Water Safety


Summer is just around the corner and as the weather warms up, swimming will be one of our most popular ways to cool off and have some fun. But here are a couple of things to think about as summer approaches:

  • Not including boating accidents, ten people drown per day over the course of a year (according to the Centers for Disease Control) but with so much activity taking place in and around the water during summer, the number of drownings annually is concentrated in this warmer season.
  • Drowning is the number one cause of death of children ages 1-4 and about 15% of all drownings (according to the National Safety Council) involve very young children.

So what can be done to avoid a tragedy waiting to happen?  If you have small children, always be aware and in the present moment with your children and follow these water safety precautions:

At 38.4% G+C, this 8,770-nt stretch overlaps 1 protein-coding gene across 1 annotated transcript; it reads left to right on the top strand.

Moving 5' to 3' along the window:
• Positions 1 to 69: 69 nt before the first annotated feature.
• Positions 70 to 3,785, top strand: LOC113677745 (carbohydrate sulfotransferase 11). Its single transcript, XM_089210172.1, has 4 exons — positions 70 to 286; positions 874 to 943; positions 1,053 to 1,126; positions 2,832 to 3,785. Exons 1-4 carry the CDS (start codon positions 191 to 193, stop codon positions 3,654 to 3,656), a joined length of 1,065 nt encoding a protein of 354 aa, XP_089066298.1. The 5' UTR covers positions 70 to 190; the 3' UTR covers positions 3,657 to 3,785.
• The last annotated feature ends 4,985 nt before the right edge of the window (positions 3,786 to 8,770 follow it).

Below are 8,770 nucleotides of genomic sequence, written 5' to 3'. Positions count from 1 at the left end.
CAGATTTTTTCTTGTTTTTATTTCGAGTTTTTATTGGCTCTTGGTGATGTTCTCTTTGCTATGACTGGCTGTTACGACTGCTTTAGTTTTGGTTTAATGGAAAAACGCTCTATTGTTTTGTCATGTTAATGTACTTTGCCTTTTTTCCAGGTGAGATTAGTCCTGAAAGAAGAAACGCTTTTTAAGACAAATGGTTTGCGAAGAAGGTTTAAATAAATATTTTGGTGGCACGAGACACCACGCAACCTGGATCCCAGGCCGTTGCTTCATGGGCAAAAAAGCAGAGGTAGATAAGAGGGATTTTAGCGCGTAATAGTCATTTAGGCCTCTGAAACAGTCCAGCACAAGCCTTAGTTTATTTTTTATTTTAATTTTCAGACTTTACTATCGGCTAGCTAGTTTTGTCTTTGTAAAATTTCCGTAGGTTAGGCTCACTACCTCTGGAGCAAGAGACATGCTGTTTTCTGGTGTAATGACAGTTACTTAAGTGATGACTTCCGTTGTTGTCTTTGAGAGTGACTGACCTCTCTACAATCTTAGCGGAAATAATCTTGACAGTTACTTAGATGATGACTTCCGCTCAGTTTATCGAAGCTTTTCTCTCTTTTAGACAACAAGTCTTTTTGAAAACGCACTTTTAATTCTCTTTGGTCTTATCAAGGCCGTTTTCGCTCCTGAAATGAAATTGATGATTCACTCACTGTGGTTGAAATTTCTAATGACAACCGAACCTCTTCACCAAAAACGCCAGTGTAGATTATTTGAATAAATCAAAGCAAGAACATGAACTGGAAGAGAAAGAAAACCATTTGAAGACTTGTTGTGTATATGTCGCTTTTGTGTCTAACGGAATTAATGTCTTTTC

• Never leave your child alone; if you have to leave, take your child with you.
  • Enroll children 3 and older in swimming lessons, but remember that lessons don’t make your child “drown-proof.”
  • Lifeguards aren’t babysitters; always keep your eyes on your child.
  • Don’t let children play around drains and suction fittings.
  • If a child is missing, check the water first.
  • Get training in CPR.
  • Always have a first aid kit and emergency phone contacts handy.

The following rules apply to all swimmers no matter what their age:

  • Never swim alone.
  • Don’t dive into unknown bodies of water.
  • Don’t push or jump on others.
  • Be prepared for an emergency.
  • Don’t underestimate the power of water; even rivers and lakes can have undertows.
  • Always have a first aid kit and emergency phone contacts handy.
  • Get training in CPR.

Whether you’re at the beach, pool, river, lake, or water park, remember that drowning can happen in an instant.

For more information on water safety, check out the National Safety Council’s website.